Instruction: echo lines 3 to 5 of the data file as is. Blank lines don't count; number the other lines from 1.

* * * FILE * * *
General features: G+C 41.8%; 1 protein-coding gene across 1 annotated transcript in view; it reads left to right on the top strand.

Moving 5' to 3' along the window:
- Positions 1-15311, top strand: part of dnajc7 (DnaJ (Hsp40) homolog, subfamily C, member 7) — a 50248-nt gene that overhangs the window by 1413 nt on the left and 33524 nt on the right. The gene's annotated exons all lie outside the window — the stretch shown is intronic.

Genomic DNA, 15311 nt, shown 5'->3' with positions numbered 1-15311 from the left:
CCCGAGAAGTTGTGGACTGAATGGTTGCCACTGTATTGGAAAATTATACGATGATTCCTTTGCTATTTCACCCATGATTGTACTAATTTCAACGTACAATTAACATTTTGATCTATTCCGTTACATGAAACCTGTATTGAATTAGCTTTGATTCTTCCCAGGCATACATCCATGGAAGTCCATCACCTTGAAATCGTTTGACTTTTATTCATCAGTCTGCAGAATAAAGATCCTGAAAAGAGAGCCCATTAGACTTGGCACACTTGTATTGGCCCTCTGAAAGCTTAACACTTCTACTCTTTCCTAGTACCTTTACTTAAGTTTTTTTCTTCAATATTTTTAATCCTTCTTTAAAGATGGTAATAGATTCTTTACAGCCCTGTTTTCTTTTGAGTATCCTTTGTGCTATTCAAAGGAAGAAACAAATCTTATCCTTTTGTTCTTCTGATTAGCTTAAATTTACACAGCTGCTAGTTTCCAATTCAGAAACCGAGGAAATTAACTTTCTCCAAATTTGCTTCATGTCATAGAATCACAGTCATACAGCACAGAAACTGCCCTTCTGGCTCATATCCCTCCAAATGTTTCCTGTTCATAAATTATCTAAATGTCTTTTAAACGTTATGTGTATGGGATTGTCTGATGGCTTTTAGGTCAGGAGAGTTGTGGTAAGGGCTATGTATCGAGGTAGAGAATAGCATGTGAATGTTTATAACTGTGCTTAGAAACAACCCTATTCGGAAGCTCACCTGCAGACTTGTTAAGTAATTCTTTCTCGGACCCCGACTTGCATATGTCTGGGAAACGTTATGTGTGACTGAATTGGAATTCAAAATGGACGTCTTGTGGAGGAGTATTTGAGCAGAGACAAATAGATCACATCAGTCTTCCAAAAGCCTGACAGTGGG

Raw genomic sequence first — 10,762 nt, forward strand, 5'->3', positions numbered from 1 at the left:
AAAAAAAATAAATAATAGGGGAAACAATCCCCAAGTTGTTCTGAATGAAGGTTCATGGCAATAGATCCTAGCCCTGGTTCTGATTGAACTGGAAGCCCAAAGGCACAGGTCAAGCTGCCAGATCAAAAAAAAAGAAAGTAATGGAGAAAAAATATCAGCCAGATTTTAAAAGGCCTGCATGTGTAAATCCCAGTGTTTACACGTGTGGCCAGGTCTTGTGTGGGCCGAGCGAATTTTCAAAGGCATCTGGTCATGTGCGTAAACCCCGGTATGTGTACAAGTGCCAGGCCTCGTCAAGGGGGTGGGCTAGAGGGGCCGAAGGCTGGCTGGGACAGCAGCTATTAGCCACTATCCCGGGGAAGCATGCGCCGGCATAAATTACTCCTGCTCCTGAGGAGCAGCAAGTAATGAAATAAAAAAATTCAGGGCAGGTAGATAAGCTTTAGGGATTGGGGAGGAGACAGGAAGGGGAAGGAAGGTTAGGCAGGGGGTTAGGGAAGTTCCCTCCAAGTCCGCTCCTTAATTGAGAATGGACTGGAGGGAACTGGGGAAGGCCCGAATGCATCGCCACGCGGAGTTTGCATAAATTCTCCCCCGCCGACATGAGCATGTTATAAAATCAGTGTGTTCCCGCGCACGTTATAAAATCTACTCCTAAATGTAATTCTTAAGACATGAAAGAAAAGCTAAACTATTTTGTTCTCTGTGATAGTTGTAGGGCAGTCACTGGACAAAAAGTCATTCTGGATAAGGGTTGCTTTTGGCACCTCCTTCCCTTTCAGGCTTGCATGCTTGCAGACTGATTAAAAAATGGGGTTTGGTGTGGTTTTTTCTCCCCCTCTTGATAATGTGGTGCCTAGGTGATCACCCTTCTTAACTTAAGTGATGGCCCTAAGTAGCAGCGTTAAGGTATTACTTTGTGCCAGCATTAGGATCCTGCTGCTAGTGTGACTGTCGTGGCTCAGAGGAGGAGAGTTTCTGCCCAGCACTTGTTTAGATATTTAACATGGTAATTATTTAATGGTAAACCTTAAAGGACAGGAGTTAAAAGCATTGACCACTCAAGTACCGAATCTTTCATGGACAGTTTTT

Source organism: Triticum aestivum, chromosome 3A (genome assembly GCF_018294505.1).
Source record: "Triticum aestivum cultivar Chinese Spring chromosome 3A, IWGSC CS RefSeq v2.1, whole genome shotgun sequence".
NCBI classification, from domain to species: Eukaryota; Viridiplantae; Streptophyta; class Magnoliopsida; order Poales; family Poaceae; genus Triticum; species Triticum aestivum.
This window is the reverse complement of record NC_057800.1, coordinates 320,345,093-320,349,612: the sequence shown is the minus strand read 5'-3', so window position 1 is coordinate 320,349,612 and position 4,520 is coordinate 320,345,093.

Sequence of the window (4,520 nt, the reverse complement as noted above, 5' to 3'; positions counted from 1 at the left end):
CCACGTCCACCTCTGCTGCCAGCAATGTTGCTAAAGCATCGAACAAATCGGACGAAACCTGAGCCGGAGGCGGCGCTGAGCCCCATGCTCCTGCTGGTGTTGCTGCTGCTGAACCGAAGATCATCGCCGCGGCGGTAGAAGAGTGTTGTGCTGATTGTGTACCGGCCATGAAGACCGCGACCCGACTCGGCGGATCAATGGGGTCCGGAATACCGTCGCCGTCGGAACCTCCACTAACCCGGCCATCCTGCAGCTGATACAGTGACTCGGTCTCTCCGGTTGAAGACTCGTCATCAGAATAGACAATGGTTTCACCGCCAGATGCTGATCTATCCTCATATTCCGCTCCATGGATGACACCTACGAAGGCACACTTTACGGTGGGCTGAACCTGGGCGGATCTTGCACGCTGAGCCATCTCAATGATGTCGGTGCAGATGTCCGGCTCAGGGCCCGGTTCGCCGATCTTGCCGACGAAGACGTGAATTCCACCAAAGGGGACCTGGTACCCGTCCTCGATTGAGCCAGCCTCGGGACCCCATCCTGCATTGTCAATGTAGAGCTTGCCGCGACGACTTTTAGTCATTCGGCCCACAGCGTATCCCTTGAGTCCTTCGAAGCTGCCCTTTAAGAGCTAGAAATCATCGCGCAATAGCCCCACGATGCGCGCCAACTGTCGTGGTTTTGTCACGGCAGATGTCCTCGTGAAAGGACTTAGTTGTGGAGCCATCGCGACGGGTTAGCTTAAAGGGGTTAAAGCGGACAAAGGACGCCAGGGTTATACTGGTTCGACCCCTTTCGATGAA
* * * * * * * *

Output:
- Positions 1-15311, top strand: part of dnajc7 (DnaJ (Hsp40) homolog, subfamily C, member 7) — a 50248-nt gene that overhangs the window by 1413 nt on the left and 33524 nt on the right. The gene's annotated exons all lie outside the window — the stretch shown is intronic.

Genomic DNA, 15311 nt, shown 5'->3' with positions numbered 1-15311 from the left:
CCCGAGAAGTTGTGGACTGAATGGTTGCCACTGTATTGGAAAATTATACGATGATTCCTTTGCTATTTCACCCATGATTGTACTAATTTCAACGTACAATTAACATTTTGATCTATTCCGTTACATGAAACCTGTATTGAATTAGCTTTGATTCTTCCCAGGCATACATCCATGGAAGTCCATCACCTTGAAATCGTTTGACTTTTATTCATCAGTCTGCAGAATAAAGATCCTGAAAAGAGAGCCCATTAGACTTGGCACACTTGTATTGGCCCTCTGAAAGCTTAACACTTCTACTCTTTCCTAGTACCTTTACTTAAGTTTTTTTCTTCAATATTTTTAATCCTTCTTTAAAGATGGTAATAGATTCTTTACAGCCCTGTTTTCTTTTGAGTATCCTTTGTGCTATTCAAAGGAAGAAACAAATCTTATCCTTTTGTTCTTCTGATTAGCTTAAATTTACACAGCTGCTAGTTTCCAATTCAGAAACCGAGGAAATTAACTTTCTCCAAATTTGCTTCATGTCATAGAATCACAGTCATACAGCACAGAAACTGCCCTTCTGGCTCATATCCCTCCAAATGTTTCCTGTTCATAAATTATCTAAATGTCTTTTAAACGTTATGTGTATGGGATTGTCTGATGGCTTTTAGGTCAGGAGAGTTGTGGTAAGGGCTATGTATCGAGGTAGAGAATAGCATGTGAATGTTTATAACTGTGCTTAGAAACAACCCTATTCGGAAGCTCACCTGCAGACTTGTTAAGTAATTCTTTCTCGGACCCCGACTTGCATATGTCTGGGAAACGTTATGTGTGACTGAATTGGAATTCAAAATGGACGTCTTGTGGAGGAGTATTTGAGCAGAGACAAATAGATCACATCAGTCTTCCAAAAGCCTGACAGTGGG